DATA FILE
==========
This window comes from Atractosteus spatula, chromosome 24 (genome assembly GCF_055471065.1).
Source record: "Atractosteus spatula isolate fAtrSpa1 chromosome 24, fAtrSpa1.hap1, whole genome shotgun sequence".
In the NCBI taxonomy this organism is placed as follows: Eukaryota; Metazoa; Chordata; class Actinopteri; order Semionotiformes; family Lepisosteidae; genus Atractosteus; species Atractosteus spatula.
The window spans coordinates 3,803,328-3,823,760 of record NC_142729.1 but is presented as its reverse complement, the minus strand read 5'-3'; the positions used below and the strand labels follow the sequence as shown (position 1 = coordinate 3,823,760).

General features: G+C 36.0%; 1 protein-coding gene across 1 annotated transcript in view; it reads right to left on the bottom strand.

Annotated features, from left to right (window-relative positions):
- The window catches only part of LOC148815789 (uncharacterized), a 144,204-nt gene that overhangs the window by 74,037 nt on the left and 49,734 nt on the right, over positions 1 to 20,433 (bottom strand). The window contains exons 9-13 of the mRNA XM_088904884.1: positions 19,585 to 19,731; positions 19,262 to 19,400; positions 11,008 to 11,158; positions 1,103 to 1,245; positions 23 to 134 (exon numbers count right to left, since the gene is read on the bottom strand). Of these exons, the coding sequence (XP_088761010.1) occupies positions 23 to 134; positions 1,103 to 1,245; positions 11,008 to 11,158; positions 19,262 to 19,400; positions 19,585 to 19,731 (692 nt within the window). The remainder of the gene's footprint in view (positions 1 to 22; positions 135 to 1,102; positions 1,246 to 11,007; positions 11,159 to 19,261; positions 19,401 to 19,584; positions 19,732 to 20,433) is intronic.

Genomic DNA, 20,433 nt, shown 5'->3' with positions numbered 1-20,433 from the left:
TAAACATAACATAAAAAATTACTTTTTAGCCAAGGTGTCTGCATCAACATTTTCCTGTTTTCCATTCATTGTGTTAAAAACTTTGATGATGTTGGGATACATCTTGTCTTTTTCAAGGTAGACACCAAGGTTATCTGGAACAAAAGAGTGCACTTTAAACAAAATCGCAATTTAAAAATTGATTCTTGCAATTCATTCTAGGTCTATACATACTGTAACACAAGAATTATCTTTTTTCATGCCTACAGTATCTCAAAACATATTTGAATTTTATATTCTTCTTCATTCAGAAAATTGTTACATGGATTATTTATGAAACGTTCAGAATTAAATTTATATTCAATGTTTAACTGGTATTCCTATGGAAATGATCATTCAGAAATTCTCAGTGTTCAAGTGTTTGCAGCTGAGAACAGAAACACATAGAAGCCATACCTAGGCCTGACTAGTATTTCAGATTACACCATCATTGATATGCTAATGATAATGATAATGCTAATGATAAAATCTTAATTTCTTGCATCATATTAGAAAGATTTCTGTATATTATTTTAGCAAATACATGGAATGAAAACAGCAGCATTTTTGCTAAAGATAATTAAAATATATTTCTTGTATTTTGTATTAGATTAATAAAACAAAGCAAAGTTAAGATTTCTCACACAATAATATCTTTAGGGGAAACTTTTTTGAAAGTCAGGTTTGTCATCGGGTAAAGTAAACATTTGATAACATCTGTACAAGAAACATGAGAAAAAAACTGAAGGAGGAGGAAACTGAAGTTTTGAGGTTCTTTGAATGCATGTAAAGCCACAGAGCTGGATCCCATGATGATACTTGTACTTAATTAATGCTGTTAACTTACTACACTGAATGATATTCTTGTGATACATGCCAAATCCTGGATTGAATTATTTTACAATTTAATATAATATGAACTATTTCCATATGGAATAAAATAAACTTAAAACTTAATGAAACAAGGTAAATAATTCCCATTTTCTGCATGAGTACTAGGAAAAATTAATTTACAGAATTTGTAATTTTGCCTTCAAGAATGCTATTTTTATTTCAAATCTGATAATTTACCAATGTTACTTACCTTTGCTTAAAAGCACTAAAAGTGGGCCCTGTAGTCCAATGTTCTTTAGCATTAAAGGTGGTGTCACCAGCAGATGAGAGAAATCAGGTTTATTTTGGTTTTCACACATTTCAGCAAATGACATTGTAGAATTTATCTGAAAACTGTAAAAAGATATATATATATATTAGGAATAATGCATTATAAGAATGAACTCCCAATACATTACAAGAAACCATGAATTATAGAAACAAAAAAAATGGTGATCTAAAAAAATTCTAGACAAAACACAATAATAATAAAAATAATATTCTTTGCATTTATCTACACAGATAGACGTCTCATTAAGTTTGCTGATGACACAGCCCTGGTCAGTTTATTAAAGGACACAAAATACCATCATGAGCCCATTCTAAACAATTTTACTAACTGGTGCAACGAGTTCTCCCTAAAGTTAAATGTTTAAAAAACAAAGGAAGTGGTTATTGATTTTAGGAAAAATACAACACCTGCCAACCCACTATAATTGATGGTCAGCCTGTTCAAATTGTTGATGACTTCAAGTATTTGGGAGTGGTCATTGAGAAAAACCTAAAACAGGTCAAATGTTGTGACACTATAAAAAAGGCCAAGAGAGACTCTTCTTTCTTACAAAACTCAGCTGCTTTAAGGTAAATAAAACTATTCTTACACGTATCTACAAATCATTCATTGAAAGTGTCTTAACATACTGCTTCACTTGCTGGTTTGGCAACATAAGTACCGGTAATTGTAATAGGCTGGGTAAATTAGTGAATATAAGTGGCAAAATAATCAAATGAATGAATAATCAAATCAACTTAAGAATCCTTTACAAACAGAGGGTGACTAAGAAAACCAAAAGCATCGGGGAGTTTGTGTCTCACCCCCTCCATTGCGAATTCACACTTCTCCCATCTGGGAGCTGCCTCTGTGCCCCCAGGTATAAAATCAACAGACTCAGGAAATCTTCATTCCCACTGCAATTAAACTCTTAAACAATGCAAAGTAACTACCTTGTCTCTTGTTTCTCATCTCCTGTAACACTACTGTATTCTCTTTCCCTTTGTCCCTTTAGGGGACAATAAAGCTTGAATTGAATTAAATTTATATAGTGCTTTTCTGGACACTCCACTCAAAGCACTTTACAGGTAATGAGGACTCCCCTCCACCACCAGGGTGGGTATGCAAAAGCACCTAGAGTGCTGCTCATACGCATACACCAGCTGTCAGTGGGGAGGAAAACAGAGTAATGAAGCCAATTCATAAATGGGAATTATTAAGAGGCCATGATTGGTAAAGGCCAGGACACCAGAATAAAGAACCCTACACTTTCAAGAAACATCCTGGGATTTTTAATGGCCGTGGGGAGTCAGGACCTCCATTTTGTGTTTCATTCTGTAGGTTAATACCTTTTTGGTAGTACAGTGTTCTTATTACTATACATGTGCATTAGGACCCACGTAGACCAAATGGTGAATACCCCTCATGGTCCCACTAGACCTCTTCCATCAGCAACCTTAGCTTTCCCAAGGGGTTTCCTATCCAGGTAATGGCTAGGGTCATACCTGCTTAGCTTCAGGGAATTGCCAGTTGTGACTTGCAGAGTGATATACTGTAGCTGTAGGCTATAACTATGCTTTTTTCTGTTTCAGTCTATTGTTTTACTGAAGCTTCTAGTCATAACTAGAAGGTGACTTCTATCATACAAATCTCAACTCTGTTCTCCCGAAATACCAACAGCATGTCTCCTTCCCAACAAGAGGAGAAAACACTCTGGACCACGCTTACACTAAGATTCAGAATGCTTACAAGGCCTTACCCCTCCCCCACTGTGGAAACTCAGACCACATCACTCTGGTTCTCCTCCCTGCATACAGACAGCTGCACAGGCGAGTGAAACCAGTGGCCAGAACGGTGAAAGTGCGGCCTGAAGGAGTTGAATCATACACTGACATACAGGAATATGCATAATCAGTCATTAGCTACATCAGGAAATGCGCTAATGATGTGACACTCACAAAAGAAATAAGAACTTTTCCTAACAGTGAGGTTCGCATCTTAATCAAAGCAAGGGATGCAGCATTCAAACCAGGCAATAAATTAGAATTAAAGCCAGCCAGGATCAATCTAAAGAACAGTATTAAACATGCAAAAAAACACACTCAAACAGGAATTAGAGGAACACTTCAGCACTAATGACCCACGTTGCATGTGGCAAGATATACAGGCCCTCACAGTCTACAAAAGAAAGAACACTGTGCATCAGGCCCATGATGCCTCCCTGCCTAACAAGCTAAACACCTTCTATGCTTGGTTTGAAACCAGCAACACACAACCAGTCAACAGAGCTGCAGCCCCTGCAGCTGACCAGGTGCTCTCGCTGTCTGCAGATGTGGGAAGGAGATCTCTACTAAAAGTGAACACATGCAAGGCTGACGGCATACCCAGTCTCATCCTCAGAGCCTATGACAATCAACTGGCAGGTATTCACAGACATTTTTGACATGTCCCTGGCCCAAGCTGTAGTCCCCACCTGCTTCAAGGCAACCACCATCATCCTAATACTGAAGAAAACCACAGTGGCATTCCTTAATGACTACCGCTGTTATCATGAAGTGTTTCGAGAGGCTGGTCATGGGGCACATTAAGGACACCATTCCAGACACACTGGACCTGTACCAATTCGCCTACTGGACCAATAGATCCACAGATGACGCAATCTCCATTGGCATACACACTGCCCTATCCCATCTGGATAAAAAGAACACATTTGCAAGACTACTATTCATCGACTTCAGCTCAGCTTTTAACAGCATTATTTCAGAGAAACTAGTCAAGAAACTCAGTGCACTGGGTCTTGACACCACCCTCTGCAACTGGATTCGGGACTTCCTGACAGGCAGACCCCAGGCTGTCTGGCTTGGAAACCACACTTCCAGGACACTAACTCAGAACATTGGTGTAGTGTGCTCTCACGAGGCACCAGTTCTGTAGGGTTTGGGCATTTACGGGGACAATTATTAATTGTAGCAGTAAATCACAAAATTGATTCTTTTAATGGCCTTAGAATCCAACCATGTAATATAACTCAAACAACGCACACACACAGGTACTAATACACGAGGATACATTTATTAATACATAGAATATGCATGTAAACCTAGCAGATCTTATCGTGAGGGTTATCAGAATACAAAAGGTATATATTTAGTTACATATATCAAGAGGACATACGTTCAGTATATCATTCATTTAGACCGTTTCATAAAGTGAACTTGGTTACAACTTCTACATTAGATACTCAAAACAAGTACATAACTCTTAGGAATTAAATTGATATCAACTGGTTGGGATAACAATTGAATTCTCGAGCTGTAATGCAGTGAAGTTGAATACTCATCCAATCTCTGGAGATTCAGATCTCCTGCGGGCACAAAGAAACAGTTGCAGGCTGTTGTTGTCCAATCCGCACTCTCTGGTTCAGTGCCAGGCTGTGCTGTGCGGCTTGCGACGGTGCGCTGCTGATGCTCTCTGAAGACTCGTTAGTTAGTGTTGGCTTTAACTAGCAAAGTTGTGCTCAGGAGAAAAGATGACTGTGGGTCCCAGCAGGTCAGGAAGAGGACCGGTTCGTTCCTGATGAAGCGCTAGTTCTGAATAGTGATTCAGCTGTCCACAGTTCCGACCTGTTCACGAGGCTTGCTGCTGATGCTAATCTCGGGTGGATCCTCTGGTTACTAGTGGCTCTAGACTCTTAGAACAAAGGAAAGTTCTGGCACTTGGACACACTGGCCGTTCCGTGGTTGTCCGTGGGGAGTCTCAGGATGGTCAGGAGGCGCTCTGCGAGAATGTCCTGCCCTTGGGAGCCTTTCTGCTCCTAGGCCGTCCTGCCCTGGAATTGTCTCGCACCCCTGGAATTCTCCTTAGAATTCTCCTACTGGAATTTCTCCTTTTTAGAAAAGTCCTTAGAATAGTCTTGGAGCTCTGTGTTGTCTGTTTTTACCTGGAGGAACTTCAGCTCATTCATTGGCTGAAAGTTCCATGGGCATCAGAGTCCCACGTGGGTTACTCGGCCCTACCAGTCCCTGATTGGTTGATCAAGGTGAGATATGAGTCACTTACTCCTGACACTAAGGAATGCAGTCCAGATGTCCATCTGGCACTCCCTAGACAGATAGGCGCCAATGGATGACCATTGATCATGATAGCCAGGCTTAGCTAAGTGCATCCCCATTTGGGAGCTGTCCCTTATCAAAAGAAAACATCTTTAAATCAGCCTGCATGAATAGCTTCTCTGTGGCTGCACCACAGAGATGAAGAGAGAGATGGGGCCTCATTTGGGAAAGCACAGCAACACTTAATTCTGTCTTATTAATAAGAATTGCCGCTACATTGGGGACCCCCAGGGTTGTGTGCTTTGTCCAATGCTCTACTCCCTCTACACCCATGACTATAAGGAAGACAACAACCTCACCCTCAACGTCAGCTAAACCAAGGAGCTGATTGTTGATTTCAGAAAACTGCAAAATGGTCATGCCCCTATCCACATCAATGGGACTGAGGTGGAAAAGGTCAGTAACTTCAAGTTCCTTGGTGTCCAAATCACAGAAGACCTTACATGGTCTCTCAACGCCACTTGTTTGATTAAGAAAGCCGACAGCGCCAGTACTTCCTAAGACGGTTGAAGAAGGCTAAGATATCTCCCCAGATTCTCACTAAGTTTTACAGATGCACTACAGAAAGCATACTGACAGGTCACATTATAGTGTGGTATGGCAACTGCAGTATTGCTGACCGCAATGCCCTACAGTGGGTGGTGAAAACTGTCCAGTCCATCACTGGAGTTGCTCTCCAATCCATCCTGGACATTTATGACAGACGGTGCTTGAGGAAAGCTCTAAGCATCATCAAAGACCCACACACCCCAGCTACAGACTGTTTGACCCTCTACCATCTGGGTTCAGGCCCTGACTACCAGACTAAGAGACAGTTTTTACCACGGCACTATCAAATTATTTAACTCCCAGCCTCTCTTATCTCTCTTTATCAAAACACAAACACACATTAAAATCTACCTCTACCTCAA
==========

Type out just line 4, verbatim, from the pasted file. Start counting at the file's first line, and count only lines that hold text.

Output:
The window spans coordinates 3,803,328-3,823,760 of record NC_142729.1 but is presented as its reverse complement, the minus strand read 5'-3'; the positions used below and the strand labels follow the sequence as shown (position 1 = coordinate 3,823,760).